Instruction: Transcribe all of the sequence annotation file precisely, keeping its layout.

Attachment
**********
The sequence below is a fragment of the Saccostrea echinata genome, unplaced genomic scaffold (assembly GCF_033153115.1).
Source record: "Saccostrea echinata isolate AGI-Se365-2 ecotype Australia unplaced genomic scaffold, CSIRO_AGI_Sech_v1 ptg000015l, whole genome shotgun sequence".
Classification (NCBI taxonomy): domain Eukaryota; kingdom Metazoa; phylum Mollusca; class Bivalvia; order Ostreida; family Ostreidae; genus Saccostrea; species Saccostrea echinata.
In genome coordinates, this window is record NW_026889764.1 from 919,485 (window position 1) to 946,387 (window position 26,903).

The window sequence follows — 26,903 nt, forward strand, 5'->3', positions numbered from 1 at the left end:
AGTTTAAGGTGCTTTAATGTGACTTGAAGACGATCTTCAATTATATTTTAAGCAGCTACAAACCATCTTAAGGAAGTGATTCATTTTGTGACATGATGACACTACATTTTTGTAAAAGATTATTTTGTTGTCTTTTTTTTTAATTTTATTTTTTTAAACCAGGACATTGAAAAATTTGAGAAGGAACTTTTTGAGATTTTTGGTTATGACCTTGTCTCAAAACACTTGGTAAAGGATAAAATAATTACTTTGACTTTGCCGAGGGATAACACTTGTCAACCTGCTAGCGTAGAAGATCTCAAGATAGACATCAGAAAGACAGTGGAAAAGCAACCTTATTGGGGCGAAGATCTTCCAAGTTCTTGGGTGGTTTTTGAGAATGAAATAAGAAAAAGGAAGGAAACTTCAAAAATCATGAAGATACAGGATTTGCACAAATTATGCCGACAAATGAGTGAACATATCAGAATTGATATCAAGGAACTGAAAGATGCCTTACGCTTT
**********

The sequence below is a fragment of the Saccostrea echinata genome, unplaced genomic scaffold (assembly GCF_033153115.1).
Source record: "Saccostrea echinata isolate AGI-Se365-2 ecotype Australia unplaced genomic scaffold, CSIRO_AGI_Sech_v1 ptg000015l, whole genome shotgun sequence".
Classification (NCBI taxonomy): domain Eukaryota; kingdom Metazoa; phylum Mollusca; class Bivalvia; order Ostreida; family Ostreidae; genus Saccostrea; species Saccostrea echinata.
In genome coordinates, this window is record NW_026889764.1 from 919,485 (window position 1) to 946,387 (window position 26,903).

The window sequence follows — 26,903 nt, forward strand, 5'->3', positions numbered from 1 at the left end:
AGTTTAAGGTGCTTTAATGTGACTTGAAGACGATCTTCAATTATATTTTAAGCAGCTACAAACCATCTTAAGGAAGTGATTCATTTTGTGACATGATGACACTACATTTTTGTAAAAGATTATTTTGTTGTCTTTTTTTTTAATTTTATTTTTTTAAACCAGGACATTGAAAAATTTGAGAAGGAACTTTTTGAGATTTTTGGTTATGACCTTGTCTCAAAACACTTGGTAAAGGATAAAATAATTACTTTGACTTTGCCGAGGGATAACACTTGTCAACCTGCTAGCGTAGAAGATCTCAAGATAGACATCAGAAAGACAGTGGAAAAGCAACCTTATTGGGGCGAAGATCTTCCAAGTTCTTGGGTGGTTTTTGAGAATGAAATAAGAAAAAGGAAGGAAACTTCAAAAATCATGAAGATACAGGATTTGCACAAATTATGCCGACAAATGAGTGAACATATCAGAATTGATATCAAGGAACTGAAAGATGCCTTACGCTTT